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LocalGov Drupal Beta Sprint 2 Notes

Sprint 2 completed with our sprint review today, delivering lots of valuable work on multiple strands, including new user personas, improved flexibility for alert banners and a full Drupal 9 release (finally!).

Our retrospective did reveal that a few of us felt like there was a little too much in flight at times to keep on top of everything, so we are planning to slow down a smidge in the next sprint to allow the planning to catch up with the development work and catch our breath.

Having said that, there is lots of good work to share from sprint 2, so read on below for the highlights.

LocalGov Drupal personas
LocalGov Drupal personas help to generate empathy for realistic users

LocalGov Drupal 9 is here

After long discussions about versioning and branch naming conventions and a silly number of pull requests, we are finally able to confirm that Drupal 9 is the default version for a fresh installation of LocalGov Drupal. 

We now have a 1.x branch for Drupal 8 and a 2.x branch for Drupal 9

New features will focus on the 2.x branch and be ported back to the 1.x branch if needed. 

All the projects in the LocalGov Drupal organisation now either have a single 1.x branch that supports both Drupal 8 and Drupal 9 or they have a separate 2.x branches for Drupal 9 support and will follow the same pattern as the main project. With Drupal 8 end of life in November 2021, it won't be too long before we drop support for Drupal 8.

Documentation to help councils using the Drupal 8 branch to upgrade to Drupal 9 has been started on the wiki at and we have had one report of a smooth upgrade when testing the upgrade process. We will be working with other councils to test the Drupal 9 upgrade process and aim to support anyone who runs into difficulties. Calling all councils: please let us know how you get on with Drupal 9!




Drupal 9 status screeen
LocalGov Drupal defaults to Drupal 9 on fresh install

LocalGov News evolution

Most councils have a requirement to publish news on their site, so work to incorporate the LocalGov News module has kept a number of the team busy this sprint. The project is not yet part of the default install, so this became a sprint goal, leading to a fairly thorough front end and back end audit of the work to date.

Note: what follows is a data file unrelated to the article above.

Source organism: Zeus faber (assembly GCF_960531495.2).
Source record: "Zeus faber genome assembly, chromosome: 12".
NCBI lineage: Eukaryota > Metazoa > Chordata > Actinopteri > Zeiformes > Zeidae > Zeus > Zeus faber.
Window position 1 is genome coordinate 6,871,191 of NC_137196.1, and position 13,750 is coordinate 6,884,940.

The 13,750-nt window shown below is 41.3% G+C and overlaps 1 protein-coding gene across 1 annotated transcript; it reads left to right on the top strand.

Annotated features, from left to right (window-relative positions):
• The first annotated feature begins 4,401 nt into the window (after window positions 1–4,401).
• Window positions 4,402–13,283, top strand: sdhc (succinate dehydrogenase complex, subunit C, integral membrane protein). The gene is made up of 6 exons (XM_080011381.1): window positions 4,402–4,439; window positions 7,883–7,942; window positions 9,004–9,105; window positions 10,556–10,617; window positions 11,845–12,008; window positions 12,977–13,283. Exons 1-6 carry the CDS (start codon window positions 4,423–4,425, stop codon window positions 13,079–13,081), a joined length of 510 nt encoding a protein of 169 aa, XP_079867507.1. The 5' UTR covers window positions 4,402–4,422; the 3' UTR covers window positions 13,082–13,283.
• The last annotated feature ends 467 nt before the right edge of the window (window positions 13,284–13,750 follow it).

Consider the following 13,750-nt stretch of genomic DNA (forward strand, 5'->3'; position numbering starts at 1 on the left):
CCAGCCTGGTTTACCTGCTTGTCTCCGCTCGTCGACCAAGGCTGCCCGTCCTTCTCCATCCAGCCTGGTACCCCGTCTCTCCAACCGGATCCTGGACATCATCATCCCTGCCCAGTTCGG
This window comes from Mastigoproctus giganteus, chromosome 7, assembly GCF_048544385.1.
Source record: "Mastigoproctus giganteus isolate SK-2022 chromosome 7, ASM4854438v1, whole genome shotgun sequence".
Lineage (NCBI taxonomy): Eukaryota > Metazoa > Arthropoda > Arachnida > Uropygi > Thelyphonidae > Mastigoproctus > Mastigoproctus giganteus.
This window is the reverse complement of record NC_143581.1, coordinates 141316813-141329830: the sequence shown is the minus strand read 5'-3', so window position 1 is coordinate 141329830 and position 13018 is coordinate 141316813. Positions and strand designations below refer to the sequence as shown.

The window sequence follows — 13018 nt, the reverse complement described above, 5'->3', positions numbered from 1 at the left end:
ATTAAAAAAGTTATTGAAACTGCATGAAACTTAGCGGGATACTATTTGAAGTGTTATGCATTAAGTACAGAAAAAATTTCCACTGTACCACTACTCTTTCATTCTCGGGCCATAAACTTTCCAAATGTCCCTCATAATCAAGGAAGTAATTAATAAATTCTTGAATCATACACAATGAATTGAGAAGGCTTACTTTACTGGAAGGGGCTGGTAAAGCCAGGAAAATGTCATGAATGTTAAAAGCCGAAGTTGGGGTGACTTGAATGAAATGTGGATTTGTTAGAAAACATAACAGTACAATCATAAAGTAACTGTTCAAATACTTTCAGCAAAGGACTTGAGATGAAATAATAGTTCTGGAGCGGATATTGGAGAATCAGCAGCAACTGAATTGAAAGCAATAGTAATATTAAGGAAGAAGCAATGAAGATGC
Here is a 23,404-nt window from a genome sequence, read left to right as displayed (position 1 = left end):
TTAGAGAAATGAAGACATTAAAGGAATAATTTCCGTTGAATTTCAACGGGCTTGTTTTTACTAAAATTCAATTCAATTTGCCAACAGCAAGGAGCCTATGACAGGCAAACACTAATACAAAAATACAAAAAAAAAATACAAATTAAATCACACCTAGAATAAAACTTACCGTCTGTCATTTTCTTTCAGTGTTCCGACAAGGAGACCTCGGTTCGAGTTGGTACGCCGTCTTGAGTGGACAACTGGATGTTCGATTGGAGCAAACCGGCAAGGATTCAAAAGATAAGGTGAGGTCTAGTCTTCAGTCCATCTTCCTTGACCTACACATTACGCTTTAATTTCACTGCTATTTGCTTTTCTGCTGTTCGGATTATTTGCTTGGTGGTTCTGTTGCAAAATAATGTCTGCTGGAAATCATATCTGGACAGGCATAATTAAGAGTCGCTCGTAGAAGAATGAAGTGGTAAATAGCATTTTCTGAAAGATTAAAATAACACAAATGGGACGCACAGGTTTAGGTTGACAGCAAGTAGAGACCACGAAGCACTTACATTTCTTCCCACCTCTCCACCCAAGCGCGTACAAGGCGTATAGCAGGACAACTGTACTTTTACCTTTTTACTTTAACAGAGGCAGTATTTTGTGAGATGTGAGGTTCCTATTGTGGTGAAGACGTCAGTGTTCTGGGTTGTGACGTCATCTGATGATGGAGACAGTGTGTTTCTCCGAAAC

The module provides a news article content type, with required title, date, image, summary and body fields and optional categories and related articles. The list of news is presented with a second 'newsroom' content type to list all articles of a certain type while supporting featured articles to be listed across the top of the page. This architecture has evolved from the Brighton and Hove City Council news section (now also in use at London Councils) and is intended to support multiple 'news rooms' to facilitate news for specific sections of a council site. 

We found ourselves asking questions about the user needs from both content designers, communications departments and the end users for which we did not have immediate answers, suggesting we take the work to a number of councils in the group to test the functionality and confirm the user needs. Lots of great work was done to to tidy up the front end markup and back end logic in sprint 2, but a little more is needed before finalising the inclusion in the LocalGov Drupal distribution.

LocalGov Alert Banner, but not everywhere!

The LocalGov Alert Banner module provides site-wide alerts that a user can hide once they've read the content. These display by default across the top of the site. A common need that has emerged from content designers is the ability to specify certain sections of the site where these banner alerts should show and not have them display on every page.

Andy Broomfield did great work on the original module and managed to avoid introducing any hard dependency on LocalGov Drupal, so the module can be used on any Drupal site. Last sprint Andy experimented with the Drupal Condition Field module which Stephen has since taken further and demonstrated at sprint review today. This module allows us to add a field such that the content designer can specify paths where a content entity will or won't display.